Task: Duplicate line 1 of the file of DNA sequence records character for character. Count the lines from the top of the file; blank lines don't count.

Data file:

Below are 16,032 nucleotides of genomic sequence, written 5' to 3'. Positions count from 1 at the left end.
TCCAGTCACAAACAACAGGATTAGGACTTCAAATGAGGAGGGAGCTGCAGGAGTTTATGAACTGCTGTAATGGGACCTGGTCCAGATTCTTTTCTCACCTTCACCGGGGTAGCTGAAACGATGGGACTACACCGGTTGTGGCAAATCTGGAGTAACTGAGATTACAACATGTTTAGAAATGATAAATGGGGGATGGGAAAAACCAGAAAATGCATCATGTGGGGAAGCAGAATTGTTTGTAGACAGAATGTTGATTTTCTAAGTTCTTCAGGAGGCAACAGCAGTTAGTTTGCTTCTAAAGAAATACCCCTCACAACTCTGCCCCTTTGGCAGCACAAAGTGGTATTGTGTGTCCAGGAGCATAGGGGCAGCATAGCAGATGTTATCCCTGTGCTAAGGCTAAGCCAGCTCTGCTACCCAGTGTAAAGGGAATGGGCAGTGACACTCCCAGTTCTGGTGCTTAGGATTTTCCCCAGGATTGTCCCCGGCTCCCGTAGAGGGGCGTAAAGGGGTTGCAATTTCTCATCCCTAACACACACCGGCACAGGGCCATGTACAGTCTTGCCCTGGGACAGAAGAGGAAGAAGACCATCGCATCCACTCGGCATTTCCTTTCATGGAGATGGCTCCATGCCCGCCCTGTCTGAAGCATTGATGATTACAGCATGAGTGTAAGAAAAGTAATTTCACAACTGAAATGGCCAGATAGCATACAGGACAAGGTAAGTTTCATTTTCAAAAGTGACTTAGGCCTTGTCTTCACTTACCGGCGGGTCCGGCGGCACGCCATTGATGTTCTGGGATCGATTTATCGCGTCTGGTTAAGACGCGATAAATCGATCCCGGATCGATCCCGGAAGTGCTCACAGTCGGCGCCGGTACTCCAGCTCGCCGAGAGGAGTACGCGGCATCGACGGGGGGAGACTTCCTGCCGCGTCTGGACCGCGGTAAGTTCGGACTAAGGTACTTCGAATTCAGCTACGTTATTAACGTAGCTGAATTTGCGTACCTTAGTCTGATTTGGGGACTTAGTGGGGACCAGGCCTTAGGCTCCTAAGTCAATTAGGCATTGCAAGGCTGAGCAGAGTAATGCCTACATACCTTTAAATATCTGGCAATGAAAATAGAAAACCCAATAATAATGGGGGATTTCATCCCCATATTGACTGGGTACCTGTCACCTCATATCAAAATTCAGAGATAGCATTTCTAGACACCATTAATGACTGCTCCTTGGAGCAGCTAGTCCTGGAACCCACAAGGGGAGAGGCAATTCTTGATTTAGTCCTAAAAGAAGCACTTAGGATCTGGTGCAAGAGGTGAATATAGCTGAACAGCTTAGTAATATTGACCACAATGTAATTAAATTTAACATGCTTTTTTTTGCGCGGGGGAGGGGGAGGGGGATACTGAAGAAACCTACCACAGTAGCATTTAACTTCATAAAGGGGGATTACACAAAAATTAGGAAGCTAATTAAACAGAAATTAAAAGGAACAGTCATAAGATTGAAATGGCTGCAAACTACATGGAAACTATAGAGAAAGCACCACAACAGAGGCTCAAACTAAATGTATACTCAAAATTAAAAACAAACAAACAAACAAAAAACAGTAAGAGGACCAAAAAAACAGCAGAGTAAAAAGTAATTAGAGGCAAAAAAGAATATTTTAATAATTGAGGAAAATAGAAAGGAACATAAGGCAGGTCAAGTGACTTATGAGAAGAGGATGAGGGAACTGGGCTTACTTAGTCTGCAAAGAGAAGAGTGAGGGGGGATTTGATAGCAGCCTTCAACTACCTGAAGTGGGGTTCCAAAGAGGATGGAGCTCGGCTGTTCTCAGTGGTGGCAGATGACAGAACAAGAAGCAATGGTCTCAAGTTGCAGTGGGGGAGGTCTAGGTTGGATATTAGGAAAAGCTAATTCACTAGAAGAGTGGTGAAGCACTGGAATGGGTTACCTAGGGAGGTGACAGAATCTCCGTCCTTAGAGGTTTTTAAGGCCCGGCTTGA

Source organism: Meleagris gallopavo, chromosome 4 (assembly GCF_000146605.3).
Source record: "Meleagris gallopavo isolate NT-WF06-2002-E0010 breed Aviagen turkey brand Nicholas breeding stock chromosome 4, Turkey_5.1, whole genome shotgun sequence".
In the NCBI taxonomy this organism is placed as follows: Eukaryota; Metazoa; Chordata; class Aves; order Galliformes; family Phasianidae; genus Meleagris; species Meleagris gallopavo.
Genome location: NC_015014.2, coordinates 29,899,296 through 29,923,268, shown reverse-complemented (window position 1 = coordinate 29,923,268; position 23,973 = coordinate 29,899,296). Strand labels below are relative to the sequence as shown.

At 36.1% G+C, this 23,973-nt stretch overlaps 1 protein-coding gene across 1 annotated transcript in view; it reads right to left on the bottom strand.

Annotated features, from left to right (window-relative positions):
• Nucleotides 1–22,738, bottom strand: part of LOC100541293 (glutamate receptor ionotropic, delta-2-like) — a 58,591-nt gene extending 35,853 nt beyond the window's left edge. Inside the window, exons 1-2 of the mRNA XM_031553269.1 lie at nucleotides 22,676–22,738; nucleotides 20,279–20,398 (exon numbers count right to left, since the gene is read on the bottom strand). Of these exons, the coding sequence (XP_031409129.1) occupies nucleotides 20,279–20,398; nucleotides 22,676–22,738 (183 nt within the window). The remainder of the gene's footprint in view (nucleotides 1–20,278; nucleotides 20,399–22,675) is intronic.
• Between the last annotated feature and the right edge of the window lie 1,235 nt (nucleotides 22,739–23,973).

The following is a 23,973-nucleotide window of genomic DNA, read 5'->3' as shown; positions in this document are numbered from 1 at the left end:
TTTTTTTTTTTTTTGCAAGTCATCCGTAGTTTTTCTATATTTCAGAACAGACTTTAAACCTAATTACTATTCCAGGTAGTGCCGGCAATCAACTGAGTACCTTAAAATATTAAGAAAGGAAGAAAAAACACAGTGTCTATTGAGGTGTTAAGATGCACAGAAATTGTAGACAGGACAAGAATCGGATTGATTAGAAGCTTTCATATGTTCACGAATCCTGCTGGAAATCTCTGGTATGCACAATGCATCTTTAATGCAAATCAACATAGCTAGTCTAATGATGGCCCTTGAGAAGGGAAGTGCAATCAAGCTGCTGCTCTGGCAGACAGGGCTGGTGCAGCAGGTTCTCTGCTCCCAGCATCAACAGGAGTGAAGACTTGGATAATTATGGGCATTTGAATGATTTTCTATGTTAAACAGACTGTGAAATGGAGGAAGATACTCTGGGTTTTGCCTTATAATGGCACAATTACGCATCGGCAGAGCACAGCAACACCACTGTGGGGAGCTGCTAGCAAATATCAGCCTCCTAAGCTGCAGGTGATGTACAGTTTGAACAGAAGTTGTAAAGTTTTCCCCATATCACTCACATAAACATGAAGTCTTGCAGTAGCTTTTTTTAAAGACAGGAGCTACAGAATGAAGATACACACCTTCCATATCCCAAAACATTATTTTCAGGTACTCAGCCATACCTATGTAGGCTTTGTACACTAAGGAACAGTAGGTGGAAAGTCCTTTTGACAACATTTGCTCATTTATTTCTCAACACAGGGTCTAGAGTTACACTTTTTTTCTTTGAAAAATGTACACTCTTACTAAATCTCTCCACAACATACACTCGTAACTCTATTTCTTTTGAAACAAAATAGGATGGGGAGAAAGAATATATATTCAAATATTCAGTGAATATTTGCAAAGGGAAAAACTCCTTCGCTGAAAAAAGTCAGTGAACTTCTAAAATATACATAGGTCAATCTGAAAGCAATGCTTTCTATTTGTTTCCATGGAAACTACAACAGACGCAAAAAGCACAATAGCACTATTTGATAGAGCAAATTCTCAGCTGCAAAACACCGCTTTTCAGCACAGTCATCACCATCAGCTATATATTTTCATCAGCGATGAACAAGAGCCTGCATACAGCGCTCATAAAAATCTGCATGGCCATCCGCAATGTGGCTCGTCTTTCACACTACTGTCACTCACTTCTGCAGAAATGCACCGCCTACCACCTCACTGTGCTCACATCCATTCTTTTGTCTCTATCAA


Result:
Below are 16,032 nucleotides of genomic sequence, written 5' to 3'. Positions count from 1 at the left end.